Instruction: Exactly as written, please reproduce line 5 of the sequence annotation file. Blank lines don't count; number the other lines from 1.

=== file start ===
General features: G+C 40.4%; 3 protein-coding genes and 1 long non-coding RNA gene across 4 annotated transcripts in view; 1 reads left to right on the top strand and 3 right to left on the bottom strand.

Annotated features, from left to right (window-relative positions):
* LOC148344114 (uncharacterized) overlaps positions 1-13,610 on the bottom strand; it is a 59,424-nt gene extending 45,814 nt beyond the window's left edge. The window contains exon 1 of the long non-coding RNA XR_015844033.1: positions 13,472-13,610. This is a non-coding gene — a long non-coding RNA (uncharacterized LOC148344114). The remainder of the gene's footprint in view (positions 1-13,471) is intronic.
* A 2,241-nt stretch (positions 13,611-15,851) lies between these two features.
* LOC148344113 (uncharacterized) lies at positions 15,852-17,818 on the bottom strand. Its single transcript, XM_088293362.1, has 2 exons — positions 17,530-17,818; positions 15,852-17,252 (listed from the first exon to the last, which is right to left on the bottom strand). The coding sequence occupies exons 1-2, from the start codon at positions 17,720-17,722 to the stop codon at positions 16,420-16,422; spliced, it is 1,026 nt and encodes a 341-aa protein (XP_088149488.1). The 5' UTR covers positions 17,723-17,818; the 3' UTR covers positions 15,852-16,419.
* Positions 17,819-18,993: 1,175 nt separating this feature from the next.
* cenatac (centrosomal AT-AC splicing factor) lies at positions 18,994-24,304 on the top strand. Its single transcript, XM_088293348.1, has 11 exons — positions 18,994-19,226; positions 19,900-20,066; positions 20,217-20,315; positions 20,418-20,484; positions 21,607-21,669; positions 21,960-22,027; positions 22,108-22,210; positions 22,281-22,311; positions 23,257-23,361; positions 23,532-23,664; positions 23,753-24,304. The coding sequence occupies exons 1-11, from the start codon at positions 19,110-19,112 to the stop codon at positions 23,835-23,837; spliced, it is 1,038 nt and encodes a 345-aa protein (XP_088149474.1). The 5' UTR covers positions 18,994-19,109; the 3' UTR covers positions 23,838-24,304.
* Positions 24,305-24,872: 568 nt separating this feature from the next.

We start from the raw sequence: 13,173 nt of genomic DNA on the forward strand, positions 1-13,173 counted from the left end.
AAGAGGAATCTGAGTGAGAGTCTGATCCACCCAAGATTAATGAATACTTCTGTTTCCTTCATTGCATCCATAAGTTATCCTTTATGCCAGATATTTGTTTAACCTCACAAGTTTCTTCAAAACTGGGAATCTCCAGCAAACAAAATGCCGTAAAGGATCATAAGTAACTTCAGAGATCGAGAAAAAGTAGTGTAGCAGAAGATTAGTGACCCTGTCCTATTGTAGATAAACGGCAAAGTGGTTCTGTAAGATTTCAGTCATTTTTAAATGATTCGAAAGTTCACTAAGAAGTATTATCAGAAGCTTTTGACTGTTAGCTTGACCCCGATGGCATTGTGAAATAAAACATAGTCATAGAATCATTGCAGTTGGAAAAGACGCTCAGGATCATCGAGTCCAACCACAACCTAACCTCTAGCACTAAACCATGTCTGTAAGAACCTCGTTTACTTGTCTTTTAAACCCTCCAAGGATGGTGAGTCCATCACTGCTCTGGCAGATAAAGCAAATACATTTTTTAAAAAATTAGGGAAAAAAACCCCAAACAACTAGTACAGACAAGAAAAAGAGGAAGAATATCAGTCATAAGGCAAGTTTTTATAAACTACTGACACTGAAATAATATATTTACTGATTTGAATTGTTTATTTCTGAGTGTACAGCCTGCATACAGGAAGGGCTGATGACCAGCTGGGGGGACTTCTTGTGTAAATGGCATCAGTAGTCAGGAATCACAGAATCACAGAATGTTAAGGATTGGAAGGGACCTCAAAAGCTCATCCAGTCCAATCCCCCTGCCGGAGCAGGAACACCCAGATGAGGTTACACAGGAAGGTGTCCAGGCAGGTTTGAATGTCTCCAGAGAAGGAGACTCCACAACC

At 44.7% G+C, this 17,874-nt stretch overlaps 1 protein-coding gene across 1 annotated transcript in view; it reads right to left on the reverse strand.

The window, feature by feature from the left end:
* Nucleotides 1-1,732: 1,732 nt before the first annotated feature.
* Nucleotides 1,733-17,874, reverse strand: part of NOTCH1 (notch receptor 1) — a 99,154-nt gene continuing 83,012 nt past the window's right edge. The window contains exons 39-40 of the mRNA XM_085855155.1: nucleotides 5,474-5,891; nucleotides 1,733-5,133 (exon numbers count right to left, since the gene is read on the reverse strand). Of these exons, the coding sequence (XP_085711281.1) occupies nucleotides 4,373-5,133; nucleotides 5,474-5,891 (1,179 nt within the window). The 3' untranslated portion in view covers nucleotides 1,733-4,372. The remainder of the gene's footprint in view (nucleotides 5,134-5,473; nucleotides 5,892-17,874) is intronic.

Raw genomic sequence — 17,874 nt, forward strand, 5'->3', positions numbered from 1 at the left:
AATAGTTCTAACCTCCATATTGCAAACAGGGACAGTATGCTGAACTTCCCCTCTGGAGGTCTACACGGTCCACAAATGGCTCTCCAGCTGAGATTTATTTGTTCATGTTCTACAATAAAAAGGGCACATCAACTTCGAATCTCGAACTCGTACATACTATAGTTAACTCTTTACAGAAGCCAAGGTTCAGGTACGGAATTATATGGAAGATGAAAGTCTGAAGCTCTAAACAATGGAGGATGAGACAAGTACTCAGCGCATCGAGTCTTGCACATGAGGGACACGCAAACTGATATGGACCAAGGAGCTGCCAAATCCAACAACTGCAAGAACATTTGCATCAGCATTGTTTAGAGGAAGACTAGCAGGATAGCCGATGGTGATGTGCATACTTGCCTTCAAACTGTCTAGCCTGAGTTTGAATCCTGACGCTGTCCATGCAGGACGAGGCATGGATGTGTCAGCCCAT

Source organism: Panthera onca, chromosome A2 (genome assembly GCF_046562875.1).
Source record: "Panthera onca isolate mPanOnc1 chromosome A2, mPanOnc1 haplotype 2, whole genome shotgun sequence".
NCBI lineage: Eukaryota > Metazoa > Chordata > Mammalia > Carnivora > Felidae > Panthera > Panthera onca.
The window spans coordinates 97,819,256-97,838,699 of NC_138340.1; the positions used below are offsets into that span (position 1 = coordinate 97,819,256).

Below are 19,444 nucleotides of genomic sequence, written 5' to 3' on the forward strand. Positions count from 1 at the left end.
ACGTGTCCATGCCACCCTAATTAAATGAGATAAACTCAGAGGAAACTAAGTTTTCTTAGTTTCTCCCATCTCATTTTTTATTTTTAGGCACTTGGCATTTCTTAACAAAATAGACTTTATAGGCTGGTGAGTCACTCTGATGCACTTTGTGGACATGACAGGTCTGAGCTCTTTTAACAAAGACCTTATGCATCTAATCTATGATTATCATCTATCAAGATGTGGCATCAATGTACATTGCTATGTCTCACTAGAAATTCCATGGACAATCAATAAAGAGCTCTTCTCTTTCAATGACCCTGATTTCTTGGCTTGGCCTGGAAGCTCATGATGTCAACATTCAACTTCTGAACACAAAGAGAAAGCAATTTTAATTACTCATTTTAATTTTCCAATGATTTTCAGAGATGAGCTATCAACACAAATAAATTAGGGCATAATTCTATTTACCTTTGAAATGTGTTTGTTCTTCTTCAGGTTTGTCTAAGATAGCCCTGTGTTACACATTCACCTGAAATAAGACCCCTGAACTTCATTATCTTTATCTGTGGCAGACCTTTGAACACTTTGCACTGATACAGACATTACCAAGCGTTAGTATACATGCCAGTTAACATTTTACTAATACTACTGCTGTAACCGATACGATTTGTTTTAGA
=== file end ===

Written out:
* LOC148344113 (uncharacterized) lies at positions 15,852-17,818 on the bottom strand. Its single transcript, XM_088293362.1, has 2 exons — positions 17,530-17,818; positions 15,852-17,252 (listed from the first exon to the last, which is right to left on the bottom strand). The coding sequence occupies exons 1-2, from the start codon at positions 17,720-17,722 to the stop codon at positions 16,420-16,422; spliced, it is 1,026 nt and encodes a 341-aa protein (XP_088149488.1). The 5' UTR covers positions 17,723-17,818; the 3' UTR covers positions 15,852-16,419.